One area of functionality that has made TimeControl so popular is the level of flexibility in the Rate structure. It’s a necessary element for TimeControl because of the multi-functional nature of the product and how costs might be thought of one way for one part of the company, (for example Billing) and very differently by another part of the company (for example, Payroll). The options for how rates are selected and then calculated are extensive and designed to fulfill as many business scenarios as possible. Let’s look at just a few of these options:
Rate Code Types
TimeControl Rate codes are created as either Global, Resource, Individual or Non-Labor types. For labor resources a Global-type could appear for any employee’s timesheet, a Resource-type would appear only when that employee is part of the resource referenced in the Resource code and an Individual-type could appear only for the employee specified. Already that’s a lot of options!
Rate Codes per line item
TimeControl allows an unlimited number of rates per employee and per timesheet. You are even allowed to have the same charge code entered more than once with each line having a different rate code. So this can easily accommodate an employee who might fulfill one function in the morning on a task and a different function to be billed at a different rate in the afternoon.
Some organizations want a default project rate for each employee. While the rate code might look like the same selection to the employee when filling in their timesheet, it could still be an individualized rate code definition because you can have more than one rate code with the same name in the Rate Table so long as it is unique by being associated to a unique employee or resource code. Default Project Rates can be defined in the Project Table and can be constrained in the Employee Record in the Filter section.
But we don’t want to see all those rates
In each employee record, filters can be used to define which rates should appear and for which conditions. This can define showing only certain rates at certain times. The technique can be used to easily define rates that change at a certain time of the year or to define different rates being available for different projects or charges or other data conditions.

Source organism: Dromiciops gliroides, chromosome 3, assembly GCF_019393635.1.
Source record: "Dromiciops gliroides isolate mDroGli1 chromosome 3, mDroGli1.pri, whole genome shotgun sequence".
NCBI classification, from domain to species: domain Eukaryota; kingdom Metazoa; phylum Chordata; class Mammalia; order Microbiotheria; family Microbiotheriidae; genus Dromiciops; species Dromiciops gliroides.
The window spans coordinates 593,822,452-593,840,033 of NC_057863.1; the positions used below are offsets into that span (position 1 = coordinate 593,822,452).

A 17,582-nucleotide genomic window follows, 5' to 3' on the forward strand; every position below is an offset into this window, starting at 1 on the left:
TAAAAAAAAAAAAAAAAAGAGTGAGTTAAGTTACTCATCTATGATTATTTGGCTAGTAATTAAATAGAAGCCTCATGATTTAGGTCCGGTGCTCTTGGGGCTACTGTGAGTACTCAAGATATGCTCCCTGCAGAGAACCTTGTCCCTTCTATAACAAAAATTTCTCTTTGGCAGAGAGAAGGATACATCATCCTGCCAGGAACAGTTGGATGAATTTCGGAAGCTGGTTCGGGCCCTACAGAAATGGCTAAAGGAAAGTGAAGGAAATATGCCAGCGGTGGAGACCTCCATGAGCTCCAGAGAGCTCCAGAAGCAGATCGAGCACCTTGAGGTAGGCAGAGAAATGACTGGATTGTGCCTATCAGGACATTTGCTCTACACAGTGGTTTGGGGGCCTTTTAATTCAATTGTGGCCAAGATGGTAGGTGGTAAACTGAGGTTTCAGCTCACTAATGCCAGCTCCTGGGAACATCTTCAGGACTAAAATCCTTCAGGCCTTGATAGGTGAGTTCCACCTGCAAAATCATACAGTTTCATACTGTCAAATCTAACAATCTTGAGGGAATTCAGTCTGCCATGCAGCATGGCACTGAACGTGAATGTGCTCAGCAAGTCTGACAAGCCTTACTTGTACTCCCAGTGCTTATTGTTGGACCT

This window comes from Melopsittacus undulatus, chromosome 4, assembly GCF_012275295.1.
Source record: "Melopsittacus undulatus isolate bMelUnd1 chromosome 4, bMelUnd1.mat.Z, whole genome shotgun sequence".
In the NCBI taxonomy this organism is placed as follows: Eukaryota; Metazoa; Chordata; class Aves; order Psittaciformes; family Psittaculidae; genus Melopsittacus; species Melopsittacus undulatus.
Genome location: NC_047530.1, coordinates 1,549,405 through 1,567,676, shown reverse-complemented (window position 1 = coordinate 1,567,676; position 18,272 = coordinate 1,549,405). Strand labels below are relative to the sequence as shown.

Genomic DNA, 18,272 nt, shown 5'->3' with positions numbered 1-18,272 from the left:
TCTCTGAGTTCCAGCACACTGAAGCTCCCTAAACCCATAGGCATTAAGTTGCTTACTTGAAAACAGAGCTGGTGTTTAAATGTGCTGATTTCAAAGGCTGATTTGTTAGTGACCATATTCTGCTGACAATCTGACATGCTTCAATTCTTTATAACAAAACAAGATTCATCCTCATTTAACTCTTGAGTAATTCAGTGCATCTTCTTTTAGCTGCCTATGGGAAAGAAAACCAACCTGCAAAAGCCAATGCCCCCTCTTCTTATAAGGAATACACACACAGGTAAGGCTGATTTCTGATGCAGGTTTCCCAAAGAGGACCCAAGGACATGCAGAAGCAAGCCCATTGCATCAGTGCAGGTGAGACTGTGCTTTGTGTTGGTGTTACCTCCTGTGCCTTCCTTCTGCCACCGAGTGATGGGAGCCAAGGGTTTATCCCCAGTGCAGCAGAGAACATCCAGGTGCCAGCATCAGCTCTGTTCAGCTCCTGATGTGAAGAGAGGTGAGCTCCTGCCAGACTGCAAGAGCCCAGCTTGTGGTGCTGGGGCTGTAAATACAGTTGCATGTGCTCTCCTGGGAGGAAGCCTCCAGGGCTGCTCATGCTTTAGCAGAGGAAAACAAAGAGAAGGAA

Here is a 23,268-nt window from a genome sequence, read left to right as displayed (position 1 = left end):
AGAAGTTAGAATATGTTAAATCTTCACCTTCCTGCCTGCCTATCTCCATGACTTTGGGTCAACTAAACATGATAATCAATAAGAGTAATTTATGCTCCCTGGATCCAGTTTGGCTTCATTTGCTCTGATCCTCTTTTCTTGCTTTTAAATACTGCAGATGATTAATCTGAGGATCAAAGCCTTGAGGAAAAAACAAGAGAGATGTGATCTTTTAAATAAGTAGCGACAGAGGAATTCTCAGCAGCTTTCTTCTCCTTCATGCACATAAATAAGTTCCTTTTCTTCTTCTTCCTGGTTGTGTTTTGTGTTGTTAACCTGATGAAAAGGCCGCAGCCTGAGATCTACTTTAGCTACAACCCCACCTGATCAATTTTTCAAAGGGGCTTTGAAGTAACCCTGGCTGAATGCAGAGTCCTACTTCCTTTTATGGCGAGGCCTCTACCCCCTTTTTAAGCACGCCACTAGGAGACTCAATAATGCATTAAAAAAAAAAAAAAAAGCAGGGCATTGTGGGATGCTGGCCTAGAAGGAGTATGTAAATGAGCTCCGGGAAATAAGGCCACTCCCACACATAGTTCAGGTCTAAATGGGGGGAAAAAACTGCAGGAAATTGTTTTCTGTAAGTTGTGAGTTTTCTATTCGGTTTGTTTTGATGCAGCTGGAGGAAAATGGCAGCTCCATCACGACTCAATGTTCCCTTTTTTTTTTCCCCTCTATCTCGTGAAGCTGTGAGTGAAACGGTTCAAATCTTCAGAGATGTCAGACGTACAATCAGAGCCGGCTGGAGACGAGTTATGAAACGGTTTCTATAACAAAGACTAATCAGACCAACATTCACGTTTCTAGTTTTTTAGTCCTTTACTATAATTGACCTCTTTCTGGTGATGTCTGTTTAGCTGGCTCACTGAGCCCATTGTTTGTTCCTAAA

Calculating Rate Values
So far we’ve only talked about how you can define many rates and how to select them but what about how rate values are calculated. For labor rates, each rate code can have multiple values. Up to 9 values per rate are available by default. This allows different values for different purposes to be used. Let’s say that we define Value 1 for Internal Actual Cost. Then we expect to pay that person that amount per hour completed. Then we can use Value 2 for External Billing Cost. That would allow us to calculate an invoice amount for that same value very differently. We can use this technique to also handle things like “unbillable time” where the Billing Cost is zero but the Internal Cost is still paid for. We can use the same techniques for Banked Overtime where the internal cost is zero but the billing cost is still invoiced.
That’s just 2 of 9 values. Perhaps you might want to define a 3rd value as an Average Project Cost to match the cost capabilities of your project system so that costs sent by TimeControl to the project system match the values that were used for planning.
Accruals and more…
We haven’t even talked about how the Accruals Module can take timesheet data it encounters and assesses values to each employee for that time. In this way, overall overtime or banked time or earned vacation time can be calculated and stored. There are also options in TimeControl Industrial to cost materials consumed, equipment used and production accomplished. TimeControl Industrial’s rate selections also supports extended rates which look through combinations of timesheet line fields to select the right rate for you.
There are so many options on how to create your own Rate definitions that we’ve made a white paper on the subject called: Creating your Rate structure in TimeControl. The same information is available in the Appendices of the TimeControl Reference Guide. You’ll find other resources on designing your TimeControl environment to suit your needs in the Resources area of the TimeControl website.
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